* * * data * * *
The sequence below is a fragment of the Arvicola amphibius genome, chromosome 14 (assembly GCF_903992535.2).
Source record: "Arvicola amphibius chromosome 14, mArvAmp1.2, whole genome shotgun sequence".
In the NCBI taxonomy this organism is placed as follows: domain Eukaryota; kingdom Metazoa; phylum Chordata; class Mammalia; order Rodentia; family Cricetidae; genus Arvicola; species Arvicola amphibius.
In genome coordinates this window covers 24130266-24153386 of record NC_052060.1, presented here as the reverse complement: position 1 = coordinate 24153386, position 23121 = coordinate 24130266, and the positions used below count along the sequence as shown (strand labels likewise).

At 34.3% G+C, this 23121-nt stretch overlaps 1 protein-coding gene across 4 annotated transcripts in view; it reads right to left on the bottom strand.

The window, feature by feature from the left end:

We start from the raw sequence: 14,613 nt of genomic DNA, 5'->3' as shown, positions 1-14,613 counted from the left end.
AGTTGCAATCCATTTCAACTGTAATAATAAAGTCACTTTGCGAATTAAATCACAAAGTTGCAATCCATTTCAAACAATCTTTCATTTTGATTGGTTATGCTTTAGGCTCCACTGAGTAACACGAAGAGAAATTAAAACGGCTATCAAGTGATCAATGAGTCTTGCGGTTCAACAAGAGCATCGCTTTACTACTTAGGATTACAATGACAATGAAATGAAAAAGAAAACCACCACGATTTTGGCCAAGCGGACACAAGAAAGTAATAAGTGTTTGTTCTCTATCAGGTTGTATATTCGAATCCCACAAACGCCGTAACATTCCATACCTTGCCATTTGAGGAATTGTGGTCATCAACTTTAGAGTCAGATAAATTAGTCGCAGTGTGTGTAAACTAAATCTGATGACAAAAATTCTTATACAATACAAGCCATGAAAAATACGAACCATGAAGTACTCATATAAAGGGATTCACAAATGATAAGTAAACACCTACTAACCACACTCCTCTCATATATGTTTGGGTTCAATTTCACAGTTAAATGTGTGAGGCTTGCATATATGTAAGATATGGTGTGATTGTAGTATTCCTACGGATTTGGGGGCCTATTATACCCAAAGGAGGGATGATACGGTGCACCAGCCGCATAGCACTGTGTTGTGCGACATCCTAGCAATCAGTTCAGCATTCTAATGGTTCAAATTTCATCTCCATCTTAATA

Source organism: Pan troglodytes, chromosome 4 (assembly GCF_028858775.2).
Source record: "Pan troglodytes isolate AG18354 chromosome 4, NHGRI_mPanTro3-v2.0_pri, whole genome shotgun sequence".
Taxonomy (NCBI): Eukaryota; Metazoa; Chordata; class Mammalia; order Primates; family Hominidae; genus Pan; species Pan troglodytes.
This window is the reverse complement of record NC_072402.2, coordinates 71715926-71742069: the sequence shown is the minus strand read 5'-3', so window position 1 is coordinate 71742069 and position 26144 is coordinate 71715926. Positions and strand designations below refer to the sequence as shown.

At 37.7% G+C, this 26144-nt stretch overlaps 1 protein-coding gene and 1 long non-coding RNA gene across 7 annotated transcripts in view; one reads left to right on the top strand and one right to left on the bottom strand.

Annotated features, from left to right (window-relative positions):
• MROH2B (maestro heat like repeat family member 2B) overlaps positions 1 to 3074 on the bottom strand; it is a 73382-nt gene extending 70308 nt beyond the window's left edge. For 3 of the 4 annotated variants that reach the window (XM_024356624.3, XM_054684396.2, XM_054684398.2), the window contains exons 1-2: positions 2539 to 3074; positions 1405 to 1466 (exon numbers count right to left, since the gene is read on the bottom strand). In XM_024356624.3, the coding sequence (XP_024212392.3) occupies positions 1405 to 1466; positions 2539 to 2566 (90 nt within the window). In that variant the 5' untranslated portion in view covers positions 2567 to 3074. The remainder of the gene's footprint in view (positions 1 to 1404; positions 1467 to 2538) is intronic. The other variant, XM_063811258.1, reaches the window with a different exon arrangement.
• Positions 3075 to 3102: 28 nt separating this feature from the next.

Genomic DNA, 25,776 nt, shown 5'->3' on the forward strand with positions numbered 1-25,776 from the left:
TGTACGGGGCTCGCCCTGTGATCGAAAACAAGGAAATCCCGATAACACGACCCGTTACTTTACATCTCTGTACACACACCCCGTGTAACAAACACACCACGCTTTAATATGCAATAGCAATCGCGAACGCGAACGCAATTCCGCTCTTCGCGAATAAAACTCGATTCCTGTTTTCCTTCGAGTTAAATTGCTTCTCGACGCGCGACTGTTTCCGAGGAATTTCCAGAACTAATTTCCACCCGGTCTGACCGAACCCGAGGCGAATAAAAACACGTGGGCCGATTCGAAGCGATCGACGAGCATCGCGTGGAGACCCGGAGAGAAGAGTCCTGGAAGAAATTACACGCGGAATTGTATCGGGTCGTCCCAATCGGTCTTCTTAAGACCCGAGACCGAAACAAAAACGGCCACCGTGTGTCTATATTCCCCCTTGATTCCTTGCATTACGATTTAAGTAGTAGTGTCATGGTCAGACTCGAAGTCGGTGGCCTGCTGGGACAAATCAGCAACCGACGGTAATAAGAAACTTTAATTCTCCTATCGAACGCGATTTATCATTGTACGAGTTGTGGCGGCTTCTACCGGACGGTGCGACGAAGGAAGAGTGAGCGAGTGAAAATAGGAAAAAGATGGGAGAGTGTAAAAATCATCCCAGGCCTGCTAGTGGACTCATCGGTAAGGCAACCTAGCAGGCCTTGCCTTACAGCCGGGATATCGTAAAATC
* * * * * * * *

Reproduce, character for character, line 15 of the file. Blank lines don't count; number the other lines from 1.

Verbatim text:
• MROH2B (maestro heat like repeat family member 2B) overlaps positions 1 to 3074 on the bottom strand; it is a 73382-nt gene extending 70308 nt beyond the window's left edge. For 3 of the 4 annotated variants that reach the window (XM_024356624.3, XM_054684396.2, XM_054684398.2), the window contains exons 1-2: positions 2539 to 3074; positions 1405 to 1466 (exon numbers count right to left, since the gene is read on the bottom strand). In XM_024356624.3, the coding sequence (XP_024212392.3) occupies positions 1405 to 1466; positions 2539 to 2566 (90 nt within the window). In that variant the 5' untranslated portion in view covers positions 2567 to 3074. The remainder of the gene's footprint in view (positions 1 to 1404; positions 1467 to 2538) is intronic. The other variant, XM_063811258.1, reaches the window with a different exon arrangement.